Halloween is such a fun time to do special projects in your classroom. I am not one for wasting classroom time. I LOVE to find hands-on activities that integrate curriculum content! This idea combines the physical science concepts of light and shadows, with and an authentically unique art activity. Check out some of the pictures below! Read on to find out how to create these post-worthy spooky Halloween portraits.

PHASE 1: Black and White Selfie Photos

First I took small groups of students into a dark, closed space. LOL 

Yeah, I know how that sounds, but another classroom teacher was right outside the office door to supervise. *Also – It’s important to check that each of your students has permission to be photographed. Find out the policies at your school site!

Each student held a small flashlight to their face and experimented with different positions. We observed the angles of light and how it created different shapes on their face. 

Each student chose the position they liked best, and I snapped a picture. They were able to see themselves on my phone in selfie mode.

I converted each picture to a black and white image. 

I emailed the images to myself and printed them in black and white.

If you’re keen on saving paper, you could save individual files and print multiple faces on one sheet. I was more concerned with saving time, so I printed them individually.

PHASE 2: Drawing their Shadow Portraits

Once the shadowy faces are printed, pass them out to students with the following supplies:

1 sheet of plain white paper

1 black colored pencil or charcoal pencil

1 quality eraser

1-2 tissues for smudging

First, I asked students to notice the shape of their head and face and to lightly sketch an outline.

Then, I asked students to find and draw the lines of shadow and light on their face.

I demonstrated a few techniques on the board for students to create gradients of color from white to Gray to black. This can be done by having students color lightly or heavily. This can also be done with a technique called cross-hatching. where students draw lines to fill in a space. Fewer lines create a light smudge. More dense lines create darker color.

If students have access to charcoal pencils, they will be able to use tissues to smudge their coloring. Simply rub to blend the charcoal lines. If students are using plain colored pencils, they will have to rely on their coloring technique to create darker and lighter shades.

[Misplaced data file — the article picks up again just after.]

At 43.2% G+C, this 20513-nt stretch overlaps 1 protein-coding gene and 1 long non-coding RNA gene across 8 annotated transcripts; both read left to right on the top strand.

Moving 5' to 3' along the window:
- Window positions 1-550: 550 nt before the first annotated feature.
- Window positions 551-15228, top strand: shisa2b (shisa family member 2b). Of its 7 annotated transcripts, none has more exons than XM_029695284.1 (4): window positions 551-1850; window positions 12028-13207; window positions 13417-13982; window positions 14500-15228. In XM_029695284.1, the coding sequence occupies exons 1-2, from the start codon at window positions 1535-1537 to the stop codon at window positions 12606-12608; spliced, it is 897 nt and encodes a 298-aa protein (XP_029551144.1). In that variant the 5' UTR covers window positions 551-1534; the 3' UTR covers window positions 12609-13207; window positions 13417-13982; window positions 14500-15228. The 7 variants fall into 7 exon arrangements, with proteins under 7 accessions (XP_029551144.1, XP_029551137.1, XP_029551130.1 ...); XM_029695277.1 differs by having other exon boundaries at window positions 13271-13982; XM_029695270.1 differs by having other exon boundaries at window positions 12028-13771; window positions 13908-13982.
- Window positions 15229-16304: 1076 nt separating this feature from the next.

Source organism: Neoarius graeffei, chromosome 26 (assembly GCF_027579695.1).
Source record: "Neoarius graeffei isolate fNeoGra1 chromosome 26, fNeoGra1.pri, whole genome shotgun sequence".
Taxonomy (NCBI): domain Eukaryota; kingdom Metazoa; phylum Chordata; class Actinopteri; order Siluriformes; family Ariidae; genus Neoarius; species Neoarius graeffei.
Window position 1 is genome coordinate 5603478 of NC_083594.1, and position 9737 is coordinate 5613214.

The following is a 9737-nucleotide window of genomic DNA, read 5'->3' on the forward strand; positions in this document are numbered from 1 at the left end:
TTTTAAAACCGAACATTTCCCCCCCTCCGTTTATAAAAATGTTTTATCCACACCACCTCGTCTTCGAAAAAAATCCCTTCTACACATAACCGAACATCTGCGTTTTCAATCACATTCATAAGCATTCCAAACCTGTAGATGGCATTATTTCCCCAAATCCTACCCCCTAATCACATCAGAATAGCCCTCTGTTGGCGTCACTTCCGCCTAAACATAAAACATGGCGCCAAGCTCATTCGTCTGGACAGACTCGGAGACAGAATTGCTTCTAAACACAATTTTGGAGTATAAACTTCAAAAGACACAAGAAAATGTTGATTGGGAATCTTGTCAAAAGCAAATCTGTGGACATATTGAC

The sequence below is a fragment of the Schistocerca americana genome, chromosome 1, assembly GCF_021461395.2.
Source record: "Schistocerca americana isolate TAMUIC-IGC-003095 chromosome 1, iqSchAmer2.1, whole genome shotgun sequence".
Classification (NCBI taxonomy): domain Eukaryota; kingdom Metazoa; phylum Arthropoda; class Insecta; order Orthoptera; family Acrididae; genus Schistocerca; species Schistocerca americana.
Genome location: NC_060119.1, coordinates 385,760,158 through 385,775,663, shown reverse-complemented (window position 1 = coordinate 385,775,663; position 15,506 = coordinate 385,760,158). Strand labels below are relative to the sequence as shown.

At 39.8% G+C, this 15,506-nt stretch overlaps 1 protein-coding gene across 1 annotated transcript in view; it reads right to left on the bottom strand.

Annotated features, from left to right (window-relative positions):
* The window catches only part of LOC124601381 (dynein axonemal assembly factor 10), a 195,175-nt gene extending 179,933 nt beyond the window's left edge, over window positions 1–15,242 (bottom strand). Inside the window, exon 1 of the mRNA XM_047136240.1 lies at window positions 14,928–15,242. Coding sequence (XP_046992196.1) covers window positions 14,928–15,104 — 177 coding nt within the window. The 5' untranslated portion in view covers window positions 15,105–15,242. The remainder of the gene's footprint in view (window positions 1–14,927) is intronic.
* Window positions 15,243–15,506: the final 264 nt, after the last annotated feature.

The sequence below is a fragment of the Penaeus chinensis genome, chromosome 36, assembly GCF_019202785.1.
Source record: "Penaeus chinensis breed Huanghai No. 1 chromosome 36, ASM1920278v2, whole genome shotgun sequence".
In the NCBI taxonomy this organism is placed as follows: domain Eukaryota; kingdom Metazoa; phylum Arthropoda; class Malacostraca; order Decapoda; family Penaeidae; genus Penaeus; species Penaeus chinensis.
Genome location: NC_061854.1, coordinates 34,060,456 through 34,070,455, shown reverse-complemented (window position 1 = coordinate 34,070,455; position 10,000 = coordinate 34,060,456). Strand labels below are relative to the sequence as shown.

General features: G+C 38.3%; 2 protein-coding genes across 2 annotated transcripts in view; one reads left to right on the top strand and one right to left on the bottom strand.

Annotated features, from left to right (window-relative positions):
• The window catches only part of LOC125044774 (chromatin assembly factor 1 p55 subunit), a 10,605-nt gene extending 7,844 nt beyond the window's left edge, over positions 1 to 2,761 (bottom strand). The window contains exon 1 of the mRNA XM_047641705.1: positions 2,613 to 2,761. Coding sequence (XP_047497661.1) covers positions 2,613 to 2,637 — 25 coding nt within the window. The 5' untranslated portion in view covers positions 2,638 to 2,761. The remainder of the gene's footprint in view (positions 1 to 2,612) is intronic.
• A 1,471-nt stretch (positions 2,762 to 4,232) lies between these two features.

Allow students whatever time you have for them to finish.

PHASE 3: Mount and Display Portraits

As each student finished, I asked them to write their name somewhere close to their face.

I mounted their picture to a black construction paper with glue.

I attached their black and white photo to the drawing is an interesting comparison. This helps viewers understand where their inspiration came from.

The pictures can then be posted to a bulletin board or hallway display.

Give the display a fun title such as, “Fifth Grade’s Spookiest Specters” or “Light & Shadow Study.”

The kids LOVED how these turned out! We received many compliments on the display. 

Please comment below if you decided to try this with your class! 

Especially if you have any ideas for modifications. 

All About Differentiation

  • You can make this project EASIER by allowing students to trace their shadow image. This can be done using a light piece of white or translucent paper. If you have a light box or table available, that also works great.
  • You can help students by pointing out specific shapes: curves, circles,  lines, rectangular teeth, almond-shaped eyes, etc. to guide their drawing.
  • You can make this activity MORE CHALLENGING by having students practice a specific cross-hatching technique. On a separate sheet of paper, ask students to create a gradient of shades from black to white.

Below are a few public videos that I consulted to complete this project. It’s a really fun for students to have some examples to guide their success!



Thank you to Priscilla K. for commenting on

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